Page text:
Arizonans are asking whether Sen. Kyrsten Silena (D-Ariz.) should support the huge Democrat-backed taxation and social spending bill. This was part of a deal between Senator Joe Manchin, D.W.Va., as well as Majority Leader Chuck Schumer.
Sinema declared Thursday night that she would “move ahead” with the bill (officially called the Inflation Reduction Act), after signaling previously that changes would need to be made to allow her to support it.
We talked to residents in Arizona about the bill and whether Sinema should accept it, given that it would result in tax increases on middle-class Americans.
Willis Daychild, a resident, stated that she believes she should. “I support it because the inflation rate is outrageous at the moment, and I would be happy if they could curb it somehow.”
Gary Kuznia, a resident, disagreed. He said, “No way,” and suggested that he felt so strongly about the bill, that he deliberately kept his language simple for the camera.
He said that the bill would not fix the huge level of inflation facing Americans and would increase taxes on Americans, despite promises to the contrary.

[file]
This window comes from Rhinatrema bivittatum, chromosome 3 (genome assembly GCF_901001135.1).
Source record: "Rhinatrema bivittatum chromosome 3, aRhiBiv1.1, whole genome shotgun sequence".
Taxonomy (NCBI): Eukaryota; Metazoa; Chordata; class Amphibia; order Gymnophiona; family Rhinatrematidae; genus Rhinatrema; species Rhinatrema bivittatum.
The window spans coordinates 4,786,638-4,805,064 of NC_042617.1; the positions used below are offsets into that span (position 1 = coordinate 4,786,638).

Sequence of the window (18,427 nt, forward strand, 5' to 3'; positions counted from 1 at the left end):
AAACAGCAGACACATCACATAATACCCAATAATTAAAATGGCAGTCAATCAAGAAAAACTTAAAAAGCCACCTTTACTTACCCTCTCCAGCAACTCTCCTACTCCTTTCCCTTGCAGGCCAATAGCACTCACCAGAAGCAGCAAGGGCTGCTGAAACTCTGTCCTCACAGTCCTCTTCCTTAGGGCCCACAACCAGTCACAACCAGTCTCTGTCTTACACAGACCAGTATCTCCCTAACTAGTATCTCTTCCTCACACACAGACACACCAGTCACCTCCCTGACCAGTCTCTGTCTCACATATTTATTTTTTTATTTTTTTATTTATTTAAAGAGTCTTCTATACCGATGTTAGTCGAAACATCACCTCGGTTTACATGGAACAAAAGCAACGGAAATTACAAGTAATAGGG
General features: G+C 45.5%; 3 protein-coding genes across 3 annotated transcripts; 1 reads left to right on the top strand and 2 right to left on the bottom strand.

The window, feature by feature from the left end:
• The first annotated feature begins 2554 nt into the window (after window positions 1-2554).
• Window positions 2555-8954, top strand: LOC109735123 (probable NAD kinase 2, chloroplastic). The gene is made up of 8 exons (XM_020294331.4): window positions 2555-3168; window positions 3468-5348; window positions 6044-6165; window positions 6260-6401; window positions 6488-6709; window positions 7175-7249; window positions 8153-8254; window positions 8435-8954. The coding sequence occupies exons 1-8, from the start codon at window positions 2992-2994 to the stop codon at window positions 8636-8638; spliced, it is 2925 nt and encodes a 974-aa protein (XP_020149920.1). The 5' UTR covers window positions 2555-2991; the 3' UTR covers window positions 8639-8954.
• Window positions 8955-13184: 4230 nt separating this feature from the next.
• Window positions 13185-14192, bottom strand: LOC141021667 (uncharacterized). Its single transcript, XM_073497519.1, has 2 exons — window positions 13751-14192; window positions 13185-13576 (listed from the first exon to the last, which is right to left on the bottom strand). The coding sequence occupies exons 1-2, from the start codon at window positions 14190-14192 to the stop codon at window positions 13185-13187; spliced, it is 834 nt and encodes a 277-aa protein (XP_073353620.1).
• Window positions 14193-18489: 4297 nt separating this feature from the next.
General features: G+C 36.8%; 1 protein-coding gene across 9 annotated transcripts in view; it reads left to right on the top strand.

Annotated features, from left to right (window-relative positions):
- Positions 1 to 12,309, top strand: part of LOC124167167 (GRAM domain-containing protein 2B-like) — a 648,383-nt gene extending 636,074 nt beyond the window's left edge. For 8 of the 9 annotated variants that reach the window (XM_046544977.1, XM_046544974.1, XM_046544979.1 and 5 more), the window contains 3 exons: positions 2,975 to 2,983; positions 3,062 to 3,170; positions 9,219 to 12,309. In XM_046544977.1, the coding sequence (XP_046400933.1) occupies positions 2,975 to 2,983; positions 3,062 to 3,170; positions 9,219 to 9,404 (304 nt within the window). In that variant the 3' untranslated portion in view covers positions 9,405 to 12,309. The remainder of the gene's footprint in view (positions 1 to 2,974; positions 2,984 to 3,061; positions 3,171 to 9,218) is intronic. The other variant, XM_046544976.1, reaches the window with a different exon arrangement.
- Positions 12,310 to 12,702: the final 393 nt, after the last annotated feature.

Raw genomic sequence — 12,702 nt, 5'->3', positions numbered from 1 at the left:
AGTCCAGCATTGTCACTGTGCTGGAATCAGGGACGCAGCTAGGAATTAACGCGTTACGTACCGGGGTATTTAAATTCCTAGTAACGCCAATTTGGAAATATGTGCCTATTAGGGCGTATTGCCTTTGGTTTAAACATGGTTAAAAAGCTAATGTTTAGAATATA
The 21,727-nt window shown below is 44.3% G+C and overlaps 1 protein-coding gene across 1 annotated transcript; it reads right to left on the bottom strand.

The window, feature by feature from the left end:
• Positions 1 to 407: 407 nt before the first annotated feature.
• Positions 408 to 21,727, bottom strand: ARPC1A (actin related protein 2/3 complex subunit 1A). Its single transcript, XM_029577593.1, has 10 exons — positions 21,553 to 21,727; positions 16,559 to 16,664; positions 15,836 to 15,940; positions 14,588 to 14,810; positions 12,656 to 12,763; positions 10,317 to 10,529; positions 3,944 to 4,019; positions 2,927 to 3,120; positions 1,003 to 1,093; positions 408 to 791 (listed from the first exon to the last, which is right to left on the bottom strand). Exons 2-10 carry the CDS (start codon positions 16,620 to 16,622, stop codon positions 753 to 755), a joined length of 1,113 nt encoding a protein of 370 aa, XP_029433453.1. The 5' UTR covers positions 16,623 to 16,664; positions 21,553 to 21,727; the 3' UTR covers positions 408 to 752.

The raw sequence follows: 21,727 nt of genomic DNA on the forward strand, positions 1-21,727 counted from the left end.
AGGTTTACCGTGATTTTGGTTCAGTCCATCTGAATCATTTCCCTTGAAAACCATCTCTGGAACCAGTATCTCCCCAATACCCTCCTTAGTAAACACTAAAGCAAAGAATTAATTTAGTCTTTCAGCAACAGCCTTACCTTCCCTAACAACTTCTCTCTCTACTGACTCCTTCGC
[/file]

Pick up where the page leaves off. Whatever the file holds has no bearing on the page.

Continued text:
“I hope she doesn’t cave. It’s true. She is a great friend of mine. I like her, even though I am a conservative. He added, “I hope she doesn’t.”
Richard Carrillo, a Resident of Sinema, stated that he wasn’t concerned about the possibility of higher taxes from the bill. He claimed that Sinema should support the bill “if it helps us out.”
“Yes, I would. He said, “I would support it… I believe she should back it.”
Joseph Nunez, a resident said that “as far as me concerned, you just don’t know if this much money will combat inflation.” But without solid, concrete evidence of how it will work, I don’t believe she should support something that costs three-quarters trillion dollars. This is a lot of money.
He said, “I don’t know if she should support that without specifics in how and where that money will be spent so that it can trickle to the places it needs to go.”
Sinema’s support means that the bill will likely pass the Senate in narrow votes. This could lead to Vice President Kamala Harir being forced to end a 50-50 tie.
Schumer had earlier announced on Thursday that the Senate would meet again Saturday afternoon to vote on the bill.